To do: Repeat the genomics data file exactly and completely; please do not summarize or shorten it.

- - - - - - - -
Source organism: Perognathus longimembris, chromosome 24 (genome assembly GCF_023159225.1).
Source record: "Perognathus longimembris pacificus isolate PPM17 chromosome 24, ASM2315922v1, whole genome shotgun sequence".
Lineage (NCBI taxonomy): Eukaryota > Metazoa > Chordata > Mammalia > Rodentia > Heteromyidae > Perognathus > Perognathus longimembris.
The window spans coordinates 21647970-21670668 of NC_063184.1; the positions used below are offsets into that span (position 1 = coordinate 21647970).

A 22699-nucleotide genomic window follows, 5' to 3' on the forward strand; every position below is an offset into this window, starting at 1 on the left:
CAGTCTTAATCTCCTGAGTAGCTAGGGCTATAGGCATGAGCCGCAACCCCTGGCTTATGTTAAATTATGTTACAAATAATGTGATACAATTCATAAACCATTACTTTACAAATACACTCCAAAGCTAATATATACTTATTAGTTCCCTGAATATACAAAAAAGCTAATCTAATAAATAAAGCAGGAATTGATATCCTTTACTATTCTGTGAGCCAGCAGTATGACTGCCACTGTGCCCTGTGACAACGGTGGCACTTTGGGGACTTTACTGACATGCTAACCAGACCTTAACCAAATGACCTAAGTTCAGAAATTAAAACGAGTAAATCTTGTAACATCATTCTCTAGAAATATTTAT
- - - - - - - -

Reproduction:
Source organism: Perognathus longimembris, chromosome 24 (genome assembly GCF_023159225.1).
Source record: "Perognathus longimembris pacificus isolate PPM17 chromosome 24, ASM2315922v1, whole genome shotgun sequence".
Lineage (NCBI taxonomy): Eukaryota > Metazoa > Chordata > Mammalia > Rodentia > Heteromyidae > Perognathus > Perognathus longimembris.
The window spans coordinates 21647970-21670668 of NC_063184.1; the positions used below are offsets into that span (position 1 = coordinate 21647970).

A 22699-nucleotide genomic window follows, 5' to 3' on the forward strand; every position below is an offset into this window, starting at 1 on the left:
CAGTCTTAATCTCCTGAGTAGCTAGGGCTATAGGCATGAGCCGCAACCCCTGGCTTATGTTAAATTATGTTACAAATAATGTGATACAATTCATAAACCATTACTTTACAAATACACTCCAAAGCTAATATATACTTATTAGTTCCCTGAATATACAAAAAAGCTAATCTAATAAATAAAGCAGGAATTGATATCCTTTACTATTCTGTGAGCCAGCAGTATGACTGCCACTGTGCCCTGTGACAACGGTGGCACTTTGGGGACTTTACTGACATGCTAACCAGACCTTAACCAAATGACCTAAGTTCAGAAATTAAAACGAGTAAATCTTGTAACATCATTCTCTAGAAATATTTAT